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A classical education is clearly not required by the Met.*

While London looks increasingly like a city under martial law it is nice to see the Met still have time for pursuing nonsenses as well as going round looking like characters from some post-apocalyptic FPS game…

There were no complaints from the public when a Mayfair gallery exhibited a dramatic modern rendering of the ancient Greek myth of Leda and the swan in its window.

But the sensitive souls of the Metropolitan Police took a different view when they spotted Derrick Santini’s photograph of a naked woman being ravished by the bird.

Personally I quite like the picture and I think it’s a bit more “artistic” than “ravished”.

An officer took exception as he passed the Scream gallery in Bruton Street on a bus. He alerted colleagues and two uniformed officers from Harrow arrived to demand the work be removed.

“Alerted”? I mean this morning a copper in Leeds on his way into work spotted and then alerted his colleagues and then apprehended a double murder suspect. That’s “alerted”. And why two coppers? I dunno though in the current climate of Olympic and Jubilee paranoia I guess it’s lucky they didn’t send a SWAT team.

Jag Mehta, sales director at the gallery owned by Rolling Stone Ronnie Wood’s sons Tyrone and Jamie, said: “We asked them what the problem was and they said it suggested we condoned bestiality, which they said was an arrestable offence. The show, Metamorphosis, had been running for a month and was really well received.”

Now that is the nub of it is it not? Bestiality is illegal though to be fair I’ve always tended to see it as it’s own punishment. But is “condoning bestiality” or indeed condoning anything actually illegal. Or did the cops just take offence and make it up? Like when they made-up a death penalty for being a Brazilian electrician in South London?

The final day of the exhibition was on Saturday and the gallery was taking down the artworks when police arrived. Ms Mehta pointed out that for prim Victorians, the myth of how Zeus, in the form of a swan, raped young Leda and produced Helen of Troy, was an acceptable form of erotica. But the explanation that the picture was based on a legend that had inspired countless generations of artists failed to cut the mustard with the police, she said.

They didn’t know anything about the myth. They stood there and didn’t leave until we took the piece down. They asked us whether we had had complaints and we said quite the contrary. Lots of people were intrigued by it.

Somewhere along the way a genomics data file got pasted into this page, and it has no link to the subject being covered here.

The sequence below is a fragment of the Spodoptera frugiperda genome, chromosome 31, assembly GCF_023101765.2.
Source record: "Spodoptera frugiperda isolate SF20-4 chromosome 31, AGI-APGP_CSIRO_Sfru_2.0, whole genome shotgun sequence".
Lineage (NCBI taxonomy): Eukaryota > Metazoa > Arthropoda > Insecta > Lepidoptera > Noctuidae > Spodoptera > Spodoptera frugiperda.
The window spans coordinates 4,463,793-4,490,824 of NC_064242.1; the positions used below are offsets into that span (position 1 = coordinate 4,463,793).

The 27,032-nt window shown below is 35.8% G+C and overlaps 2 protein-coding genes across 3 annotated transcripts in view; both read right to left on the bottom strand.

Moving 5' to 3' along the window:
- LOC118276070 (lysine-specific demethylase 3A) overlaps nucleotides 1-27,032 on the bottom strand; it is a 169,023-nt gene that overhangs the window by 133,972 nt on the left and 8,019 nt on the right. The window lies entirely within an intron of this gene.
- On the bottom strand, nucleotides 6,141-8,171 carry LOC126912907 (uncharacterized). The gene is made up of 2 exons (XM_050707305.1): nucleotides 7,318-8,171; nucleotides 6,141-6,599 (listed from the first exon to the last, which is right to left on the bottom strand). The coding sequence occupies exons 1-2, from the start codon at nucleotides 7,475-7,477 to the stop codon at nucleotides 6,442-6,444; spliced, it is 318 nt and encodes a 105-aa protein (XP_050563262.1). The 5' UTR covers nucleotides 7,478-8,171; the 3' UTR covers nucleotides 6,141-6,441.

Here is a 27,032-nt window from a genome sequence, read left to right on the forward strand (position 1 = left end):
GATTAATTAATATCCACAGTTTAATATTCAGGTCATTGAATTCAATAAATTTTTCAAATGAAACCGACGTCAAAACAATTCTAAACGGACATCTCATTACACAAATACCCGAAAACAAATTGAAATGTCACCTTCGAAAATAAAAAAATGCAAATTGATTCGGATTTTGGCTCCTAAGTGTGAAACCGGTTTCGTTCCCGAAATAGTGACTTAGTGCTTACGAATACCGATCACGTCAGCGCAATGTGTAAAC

As I said I rather like it. What is this about, really? I suspect at some level the cops were acting due to the our old friend – the absurd and illiberal Violent and Extreme Pornography Act. To summarize. This act potentially makes almost any image deemed pornographic potentially illegal. Everything from an old copy of the Sun (with Sam Fox aged sixteen back when that was legal) to this rather famous example of Japanese art**. Yes, it is retroactive and yes it applies to paintings or drawings or CGI as well. It is not just victimless thought crime (though it is) but it’s a also a strict liability which means that if a court decides it is Frankie Vaughn or could be construed as such you’ll be taken up the Gary Glitter.

It is understood that the incident was not recorded by police as a crime.

Because it wasn’t one. Or shouldn’t be. God knows. The law doesn’t.

*Or even a passing aquaintance with English law or Peel’s Principles of Policing. Or a Terry Pratchett Watch book.

**A peculiarity here is that this image would be regarded as very naughty by the Japanese due to the depiction of pubic hair. In comparison here it would appear now that a shaven woman is more likely to get you into trouble for making the image look child-like. Yes, an image seen to be of a child regardless of the model’s actual age can be illegal. Yes, the actual age of the model is no defence. And neither is the purpose for which the image exists. Here is a theoretical example. Let’s imagine my wife (33 – but still sometimes gets IDed for buying wine which like nude modelling is an 18+ thing) and I take some foxy piccies of her in the buff. I have potentially committed a child pornography offence even if it is entirely for private purposes. Of course if this photo-shoot ends with us having sex that is OK but filming or photographing it might be illegal if it was deemed by a court as a representation of a minor. The fact that this was an entirely consensual act between a married couple for their own fun with no intent to sell this is as kiddie-porn would not be a defense. This is strict liability recall.